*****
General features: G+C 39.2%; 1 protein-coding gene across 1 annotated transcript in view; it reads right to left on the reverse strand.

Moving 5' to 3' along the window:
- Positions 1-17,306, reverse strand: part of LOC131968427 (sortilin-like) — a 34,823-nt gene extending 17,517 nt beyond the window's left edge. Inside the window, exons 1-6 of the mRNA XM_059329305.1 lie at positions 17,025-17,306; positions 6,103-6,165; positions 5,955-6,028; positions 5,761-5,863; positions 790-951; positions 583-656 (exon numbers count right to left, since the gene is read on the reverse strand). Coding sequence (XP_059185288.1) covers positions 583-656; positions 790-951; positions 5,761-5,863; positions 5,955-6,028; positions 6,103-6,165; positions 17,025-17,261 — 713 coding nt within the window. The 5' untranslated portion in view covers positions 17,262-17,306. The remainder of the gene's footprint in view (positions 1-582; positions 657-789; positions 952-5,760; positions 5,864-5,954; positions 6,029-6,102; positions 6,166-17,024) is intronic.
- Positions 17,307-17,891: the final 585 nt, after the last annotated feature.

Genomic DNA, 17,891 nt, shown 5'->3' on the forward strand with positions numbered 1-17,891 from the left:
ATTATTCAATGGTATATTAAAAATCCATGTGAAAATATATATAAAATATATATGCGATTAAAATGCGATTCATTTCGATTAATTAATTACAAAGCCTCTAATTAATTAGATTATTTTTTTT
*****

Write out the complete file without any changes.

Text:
General features: G+C 39.2%; 1 protein-coding gene across 1 annotated transcript in view; it reads right to left on the reverse strand.

Moving 5' to 3' along the window:
- Positions 1-17,306, reverse strand: part of LOC131968427 (sortilin-like) — a 34,823-nt gene extending 17,517 nt beyond the window's left edge. Inside the window, exons 1-6 of the mRNA XM_059329305.1 lie at positions 17,025-17,306; positions 6,103-6,165; positions 5,955-6,028; positions 5,761-5,863; positions 790-951; positions 583-656 (exon numbers count right to left, since the gene is read on the reverse strand). Coding sequence (XP_059185288.1) covers positions 583-656; positions 790-951; positions 5,761-5,863; positions 5,955-6,028; positions 6,103-6,165; positions 17,025-17,261 — 713 coding nt within the window. The 5' untranslated portion in view covers positions 17,262-17,306. The remainder of the gene's footprint in view (positions 1-582; positions 657-789; positions 952-5,760; positions 5,864-5,954; positions 6,029-6,102; positions 6,166-17,024) is intronic.
- Positions 17,307-17,891: the final 585 nt, after the last annotated feature.

Genomic DNA, 17,891 nt, shown 5'->3' on the forward strand with positions numbered 1-17,891 from the left:
ATTATTCAATGGTATATTAAAAATCCATGTGAAAATATATATAAAATATATATGCGATTAAAATGCGATTCATTTCGATTAATTAATTACAAAGCCTCTAATTAATTAGATTATTTTTTTT